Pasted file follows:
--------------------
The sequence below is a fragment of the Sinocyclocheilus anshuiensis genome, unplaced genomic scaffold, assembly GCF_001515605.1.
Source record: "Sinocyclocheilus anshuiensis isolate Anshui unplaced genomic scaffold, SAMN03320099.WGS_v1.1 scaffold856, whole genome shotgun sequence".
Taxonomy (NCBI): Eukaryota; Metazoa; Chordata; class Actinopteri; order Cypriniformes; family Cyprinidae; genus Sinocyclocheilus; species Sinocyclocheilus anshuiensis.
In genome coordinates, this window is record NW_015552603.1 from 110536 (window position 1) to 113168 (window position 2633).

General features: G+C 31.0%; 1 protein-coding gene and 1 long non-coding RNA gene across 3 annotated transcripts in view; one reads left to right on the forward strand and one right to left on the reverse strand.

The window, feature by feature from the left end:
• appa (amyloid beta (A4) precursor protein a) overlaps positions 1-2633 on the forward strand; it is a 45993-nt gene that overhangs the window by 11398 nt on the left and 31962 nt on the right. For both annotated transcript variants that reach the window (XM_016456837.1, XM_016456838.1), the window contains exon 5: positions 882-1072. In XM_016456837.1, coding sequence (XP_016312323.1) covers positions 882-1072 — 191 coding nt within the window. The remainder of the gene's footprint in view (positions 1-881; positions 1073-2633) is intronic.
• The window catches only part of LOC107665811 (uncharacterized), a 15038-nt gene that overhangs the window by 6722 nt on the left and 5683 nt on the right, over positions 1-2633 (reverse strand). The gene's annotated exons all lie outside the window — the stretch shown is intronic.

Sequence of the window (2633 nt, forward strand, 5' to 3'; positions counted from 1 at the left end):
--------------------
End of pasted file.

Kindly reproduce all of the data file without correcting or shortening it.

The sequence below is a fragment of the Sinocyclocheilus anshuiensis genome, unplaced genomic scaffold, assembly GCF_001515605.1.
Source record: "Sinocyclocheilus anshuiensis isolate Anshui unplaced genomic scaffold, SAMN03320099.WGS_v1.1 scaffold856, whole genome shotgun sequence".
Taxonomy (NCBI): Eukaryota; Metazoa; Chordata; class Actinopteri; order Cypriniformes; family Cyprinidae; genus Sinocyclocheilus; species Sinocyclocheilus anshuiensis.
In genome coordinates, this window is record NW_015552603.1 from 110536 (window position 1) to 113168 (window position 2633).

General features: G+C 31.0%; 1 protein-coding gene and 1 long non-coding RNA gene across 3 annotated transcripts in view; one reads left to right on the forward strand and one right to left on the reverse strand.

The window, feature by feature from the left end:
• appa (amyloid beta (A4) precursor protein a) overlaps positions 1-2633 on the forward strand; it is a 45993-nt gene that overhangs the window by 11398 nt on the left and 31962 nt on the right. For both annotated transcript variants that reach the window (XM_016456837.1, XM_016456838.1), the window contains exon 5: positions 882-1072. In XM_016456837.1, coding sequence (XP_016312323.1) covers positions 882-1072 — 191 coding nt within the window. The remainder of the gene's footprint in view (positions 1-881; positions 1073-2633) is intronic.
• The window catches only part of LOC107665811 (uncharacterized), a 15038-nt gene that overhangs the window by 6722 nt on the left and 5683 nt on the right, over positions 1-2633 (reverse strand). The gene's annotated exons all lie outside the window — the stretch shown is intronic.

Sequence of the window (2633 nt, forward strand, 5' to 3'; positions counted from 1 at the left end):